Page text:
Wednesday, 30 May 2012

So why is Mum always best?

About eight months ago I resigned from my work to take over the lion share of looking after Thing 1 and Thing 2. There were a number of reasons; but the main one was that my wife was able to earn about three times as much as me in less time.

You can see from my early blog entries that there were both fun and stressful times. The cycle of tedium interspersed with regular bouts of intense emotions certainly takes a significant adjustment. I became closer to the Things and understood more about their behaviour, even if I couldn’t always improve it.

In doing this role I have undoubtedly lost status; especially amongst my male peers. When meeting a bloke for the first time they will usually perform a comic double-take when they hear I am a ‘stay at home dad’. The looks I got when dropping off my car to be fixed with Thing 2 in tow said it all. The fact that I use the opportunity to further my writing career is often mystifying to them as writing is not a proper job either.

The hardest times for me are when the Things want their mum. Both Things had nasty viruses recently and were up in the night with temperatures and nightmares. Thing 2 even managed to vomit in our bed.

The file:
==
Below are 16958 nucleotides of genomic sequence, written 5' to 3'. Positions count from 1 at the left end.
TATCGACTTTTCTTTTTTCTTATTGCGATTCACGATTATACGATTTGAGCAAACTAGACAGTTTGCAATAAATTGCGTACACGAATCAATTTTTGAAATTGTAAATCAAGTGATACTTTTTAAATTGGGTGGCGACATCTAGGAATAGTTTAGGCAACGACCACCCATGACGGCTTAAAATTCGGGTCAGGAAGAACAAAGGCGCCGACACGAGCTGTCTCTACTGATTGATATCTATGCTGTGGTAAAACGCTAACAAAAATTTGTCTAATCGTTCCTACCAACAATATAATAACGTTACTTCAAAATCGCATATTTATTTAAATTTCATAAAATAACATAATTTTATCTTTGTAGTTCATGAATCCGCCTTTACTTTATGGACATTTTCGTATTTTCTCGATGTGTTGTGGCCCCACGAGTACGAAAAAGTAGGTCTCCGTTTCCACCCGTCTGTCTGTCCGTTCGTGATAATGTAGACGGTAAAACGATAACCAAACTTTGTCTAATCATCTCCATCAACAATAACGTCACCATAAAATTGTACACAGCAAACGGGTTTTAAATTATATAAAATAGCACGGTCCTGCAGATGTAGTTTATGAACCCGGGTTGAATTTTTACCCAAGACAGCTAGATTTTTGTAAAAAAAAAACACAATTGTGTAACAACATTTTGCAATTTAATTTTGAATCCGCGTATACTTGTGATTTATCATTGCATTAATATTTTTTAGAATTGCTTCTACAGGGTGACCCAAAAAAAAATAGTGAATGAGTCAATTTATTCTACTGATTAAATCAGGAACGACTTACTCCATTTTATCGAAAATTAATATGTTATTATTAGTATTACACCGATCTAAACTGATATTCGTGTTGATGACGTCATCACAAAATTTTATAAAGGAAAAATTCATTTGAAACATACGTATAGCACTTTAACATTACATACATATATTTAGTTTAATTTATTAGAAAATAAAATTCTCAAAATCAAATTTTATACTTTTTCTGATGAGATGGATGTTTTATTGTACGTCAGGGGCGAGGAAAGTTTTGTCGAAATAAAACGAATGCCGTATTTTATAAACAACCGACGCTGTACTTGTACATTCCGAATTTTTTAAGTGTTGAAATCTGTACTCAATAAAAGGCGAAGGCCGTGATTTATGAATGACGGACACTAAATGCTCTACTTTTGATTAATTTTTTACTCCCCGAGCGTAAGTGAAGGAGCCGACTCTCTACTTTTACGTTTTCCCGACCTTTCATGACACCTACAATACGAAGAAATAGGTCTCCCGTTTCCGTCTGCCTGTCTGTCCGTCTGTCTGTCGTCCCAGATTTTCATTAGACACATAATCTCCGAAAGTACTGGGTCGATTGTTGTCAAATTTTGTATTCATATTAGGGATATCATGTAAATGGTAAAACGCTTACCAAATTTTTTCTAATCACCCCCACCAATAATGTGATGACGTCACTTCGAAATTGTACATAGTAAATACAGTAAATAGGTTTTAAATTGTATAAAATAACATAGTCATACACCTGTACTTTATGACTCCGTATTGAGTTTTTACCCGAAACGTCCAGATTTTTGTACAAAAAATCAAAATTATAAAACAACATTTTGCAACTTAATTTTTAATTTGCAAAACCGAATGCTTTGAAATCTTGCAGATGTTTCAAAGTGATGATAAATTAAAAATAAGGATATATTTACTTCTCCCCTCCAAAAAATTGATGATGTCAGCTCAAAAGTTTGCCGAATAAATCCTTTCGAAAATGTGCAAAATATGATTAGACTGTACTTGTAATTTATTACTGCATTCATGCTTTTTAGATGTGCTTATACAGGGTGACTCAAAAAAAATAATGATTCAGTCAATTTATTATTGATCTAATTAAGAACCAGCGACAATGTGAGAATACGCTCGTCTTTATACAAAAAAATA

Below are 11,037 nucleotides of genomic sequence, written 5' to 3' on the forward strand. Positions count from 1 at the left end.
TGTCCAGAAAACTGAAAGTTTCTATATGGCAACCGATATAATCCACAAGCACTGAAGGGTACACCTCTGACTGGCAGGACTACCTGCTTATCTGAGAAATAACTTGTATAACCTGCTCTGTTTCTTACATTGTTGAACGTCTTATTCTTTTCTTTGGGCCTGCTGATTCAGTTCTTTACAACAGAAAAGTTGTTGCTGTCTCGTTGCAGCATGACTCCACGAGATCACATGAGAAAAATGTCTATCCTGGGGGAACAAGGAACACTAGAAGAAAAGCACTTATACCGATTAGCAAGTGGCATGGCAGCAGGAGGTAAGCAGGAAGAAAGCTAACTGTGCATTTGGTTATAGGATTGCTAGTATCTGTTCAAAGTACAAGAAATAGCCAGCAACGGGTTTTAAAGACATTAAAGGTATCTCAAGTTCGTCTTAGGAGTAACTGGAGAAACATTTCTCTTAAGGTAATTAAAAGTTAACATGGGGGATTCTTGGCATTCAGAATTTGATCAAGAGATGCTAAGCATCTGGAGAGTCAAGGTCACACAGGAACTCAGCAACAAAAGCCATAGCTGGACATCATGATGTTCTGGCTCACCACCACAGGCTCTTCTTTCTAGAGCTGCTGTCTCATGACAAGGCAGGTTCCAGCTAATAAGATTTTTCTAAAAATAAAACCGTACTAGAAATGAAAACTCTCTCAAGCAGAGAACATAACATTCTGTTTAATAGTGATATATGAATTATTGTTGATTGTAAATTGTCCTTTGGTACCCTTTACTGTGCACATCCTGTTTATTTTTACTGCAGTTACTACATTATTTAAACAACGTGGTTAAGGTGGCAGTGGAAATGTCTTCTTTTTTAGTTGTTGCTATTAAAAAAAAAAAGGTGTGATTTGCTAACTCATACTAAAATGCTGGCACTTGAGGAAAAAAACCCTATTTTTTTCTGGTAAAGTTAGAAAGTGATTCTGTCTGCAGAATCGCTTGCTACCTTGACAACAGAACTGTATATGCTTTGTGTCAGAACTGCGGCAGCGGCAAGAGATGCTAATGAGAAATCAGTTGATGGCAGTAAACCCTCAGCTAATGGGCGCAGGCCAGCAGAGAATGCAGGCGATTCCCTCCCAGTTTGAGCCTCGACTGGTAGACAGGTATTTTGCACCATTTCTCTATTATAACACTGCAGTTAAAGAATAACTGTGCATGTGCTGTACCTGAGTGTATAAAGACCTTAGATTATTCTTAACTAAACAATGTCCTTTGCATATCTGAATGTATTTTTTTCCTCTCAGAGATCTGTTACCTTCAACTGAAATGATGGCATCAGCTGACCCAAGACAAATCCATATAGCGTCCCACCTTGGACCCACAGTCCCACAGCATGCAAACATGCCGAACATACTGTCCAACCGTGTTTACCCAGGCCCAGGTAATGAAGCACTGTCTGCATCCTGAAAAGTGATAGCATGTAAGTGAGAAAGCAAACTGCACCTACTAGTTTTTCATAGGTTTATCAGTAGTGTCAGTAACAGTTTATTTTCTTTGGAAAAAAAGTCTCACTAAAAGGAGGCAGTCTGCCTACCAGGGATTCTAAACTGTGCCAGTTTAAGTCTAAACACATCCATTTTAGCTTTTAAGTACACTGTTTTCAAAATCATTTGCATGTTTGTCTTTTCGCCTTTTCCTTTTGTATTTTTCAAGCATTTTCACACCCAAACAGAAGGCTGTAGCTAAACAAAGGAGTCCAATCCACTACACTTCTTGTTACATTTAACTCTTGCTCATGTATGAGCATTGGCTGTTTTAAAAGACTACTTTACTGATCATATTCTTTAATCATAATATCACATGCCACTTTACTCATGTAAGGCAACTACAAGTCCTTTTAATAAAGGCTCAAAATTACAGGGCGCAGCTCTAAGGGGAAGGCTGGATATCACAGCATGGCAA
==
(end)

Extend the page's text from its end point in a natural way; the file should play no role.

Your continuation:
While I was sitting up with her at 2am watching old episodes of Batman (that are really driving me mad now) with her cuddled across my lap - a mini-furnace carefully positioned within aiming distance of a sick bowl - I felt a sense of pride in what I was doing.

Then as she was sick again she started crying and calling for Mum. I was letting Mum sleep as she had a long drive that day for a big meeting, but Thing 2 was inconsolable for about 15 minutes. She finally fell asleep on my lap with big, racking sobs mixed with murmured pleas for Mum that slowly faded into gentle snoring.

When the Things were born my wife transformed into a natural mum, always seeming to know what the Things needed or wanted. However, I was informed by a few people that I was not a natural dad. I obviously had some catching up to do but will I ever even draw level during those times when the Things need that extra level of support?

I can’t see it happening in the near future and it takes the gloss off all the time, effort and stretched patience that goes into looking after children. When you’re with the Things everyday it’s hard to see the little advances you make, but there’s no escaping the rejection you get at 3am when a Dad cuddle is just not enough.

1 comment:

  1. Russ you're a fantastic Dad and don't ever forget it!!! The kids are so lucky to have you as their creative stay at home Dad and I'm very lucky to have you taking care of everything, knowing that the kids are being loved and cared for while I'm stuck at my computer xxx